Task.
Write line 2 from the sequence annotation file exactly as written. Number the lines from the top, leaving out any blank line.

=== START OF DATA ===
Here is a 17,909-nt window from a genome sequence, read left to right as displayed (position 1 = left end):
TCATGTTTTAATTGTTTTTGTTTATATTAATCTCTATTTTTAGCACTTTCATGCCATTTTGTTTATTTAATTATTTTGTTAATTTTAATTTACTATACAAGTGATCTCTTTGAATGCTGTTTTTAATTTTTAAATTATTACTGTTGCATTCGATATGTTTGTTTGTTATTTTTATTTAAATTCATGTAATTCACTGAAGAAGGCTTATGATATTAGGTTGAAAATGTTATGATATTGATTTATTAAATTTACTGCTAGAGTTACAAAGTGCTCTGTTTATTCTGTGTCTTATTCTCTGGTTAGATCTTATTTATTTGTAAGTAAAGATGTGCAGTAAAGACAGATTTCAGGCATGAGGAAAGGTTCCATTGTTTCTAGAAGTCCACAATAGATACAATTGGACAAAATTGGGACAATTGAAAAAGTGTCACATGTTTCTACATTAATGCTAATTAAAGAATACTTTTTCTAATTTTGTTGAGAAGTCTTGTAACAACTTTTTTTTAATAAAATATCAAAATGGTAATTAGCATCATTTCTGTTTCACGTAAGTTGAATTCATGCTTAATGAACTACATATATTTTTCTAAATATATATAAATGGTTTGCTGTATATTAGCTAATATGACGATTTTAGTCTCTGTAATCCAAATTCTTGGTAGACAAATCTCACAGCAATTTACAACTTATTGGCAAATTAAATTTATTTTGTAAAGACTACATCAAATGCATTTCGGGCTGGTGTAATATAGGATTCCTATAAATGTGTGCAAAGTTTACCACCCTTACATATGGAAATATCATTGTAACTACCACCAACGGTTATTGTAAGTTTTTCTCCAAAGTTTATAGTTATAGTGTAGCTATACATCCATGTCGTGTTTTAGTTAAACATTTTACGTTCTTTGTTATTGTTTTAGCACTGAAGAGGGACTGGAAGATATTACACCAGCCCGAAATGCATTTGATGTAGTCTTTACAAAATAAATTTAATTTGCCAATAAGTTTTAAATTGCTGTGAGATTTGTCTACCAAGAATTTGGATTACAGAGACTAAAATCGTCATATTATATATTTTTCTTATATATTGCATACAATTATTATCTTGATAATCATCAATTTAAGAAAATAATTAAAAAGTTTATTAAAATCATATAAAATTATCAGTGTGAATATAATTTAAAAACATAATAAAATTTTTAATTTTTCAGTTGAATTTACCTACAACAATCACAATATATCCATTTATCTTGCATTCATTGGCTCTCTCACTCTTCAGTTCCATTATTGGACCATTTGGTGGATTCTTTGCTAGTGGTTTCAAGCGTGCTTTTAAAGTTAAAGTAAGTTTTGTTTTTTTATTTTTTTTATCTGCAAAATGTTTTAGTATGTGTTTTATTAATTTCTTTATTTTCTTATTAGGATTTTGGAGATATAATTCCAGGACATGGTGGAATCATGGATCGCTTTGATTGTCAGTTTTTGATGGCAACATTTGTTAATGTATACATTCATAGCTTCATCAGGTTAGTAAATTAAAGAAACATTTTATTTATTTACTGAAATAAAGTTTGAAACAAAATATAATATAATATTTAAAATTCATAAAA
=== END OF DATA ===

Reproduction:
TCATGTTTTAATTGTTTTTGTTTATATTAATCTCTATTTTTAGCACTTTCATGCCATTTTGTTTATTTAATTATTTTGTTAATTTTAATTTACTATACAAGTGATCTCTTTGAATGCTGTTTTTAATTTTTAAATTATTACTGTTGCATTCGATATGTTTGTTTGTTATTTTTATTTAAATTCATGTAATTCACTGAAGAAGGCTTATGATATTAGGTTGAAAATGTTATGATATTGATTTATTAAATTTACTGCTAGAGTTACAAAGTGCTCTGTTTATTCTGTGTCTTATTCTCTGGTTAGATCTTATTTATTTGTAAGTAAAGATGTGCAGTAAAGACAGATTTCAGGCATGAGGAAAGGTTCCATTGTTTCTAGAAGTCCACAATAGATACAATTGGACAAAATTGGGACAATTGAAAAAGTGTCACATGTTTCTACATTAATGCTAATTAAAGAATACTTTTTCTAATTTTGTTGAGAAGTCTTGTAACAACTTTTTTTTAATAAAATATCAAAATGGTAATTAGCATCATTTCTGTTTCACGTAAGTTGAATTCATGCTTAATGAACTACATATATTTTTCTAAATATATATAAATGGTTTGCTGTATATTAGCTAATATGACGATTTTAGTCTCTGTAATCCAAATTCTTGGTAGACAAATCTCACAGCAATTTACAACTTATTGGCAAATTAAATTTATTTTGTAAAGACTACATCAAATGCATTTCGGGCTGGTGTAATATAGGATTCCTATAAATGTGTGCAAAGTTTACCACCCTTACATATGGAAATATCATTGTAACTACCACCAACGGTTATTGTAAGTTTTTCTCCAAAGTTTATAGTTATAGTGTAGCTATACATCCATGTCGTGTTTTAGTTAAACATTTTACGTTCTTTGTTATTGTTTTAGCACTGAAGAGGGACTGGAAGATATTACACCAGCCCGAAATGCATTTGATGTAGTCTTTACAAAATAAATTTAATTTGCCAATAAGTTTTAAATTGCTGTGAGATTTGTCTACCAAGAATTTGGATTACAGAGACTAAAATCGTCATATTATATATTTTTCTTATATATTGCATACAATTATTATCTTGATAATCATCAATTTAAGAAAATAATTAAAAAGTTTATTAAAATCATATAAAATTATCAGTGTGAATATAATTTAAAAACATAATAAAATTTTTAATTTTTCAGTTGAATTTACCTACAACAATCACAATATATCCATTTATCTTGCATTCATTGGCTCTCTCACTCTTCAGTTCCATTATTGGACCATTTGGTGGATTCTTTGCTAGTGGTTTCAAGCGTGCTTTTAAAGTTAAAGTAAGTTTTGTTTTTTTATTTTTTTTATCTGCAAAATGTTTTAGTATGTGTTTTATTAATTTCTTTATTTTCTTATTAGGATTTTGGAGATATAATTCCAGGACATGGTGGAATCATGGATCGCTTTGATTGTCAGTTTTTGATGGCAACATTTGTTAATGTATACATTCATAGCTTCATCAGGTTAGTAAATTAAAGAAACATTTTATTTATTTACTGAAATAAAGTTTGAAACAAAATATAATATAATATTTAAAATTCATAAAA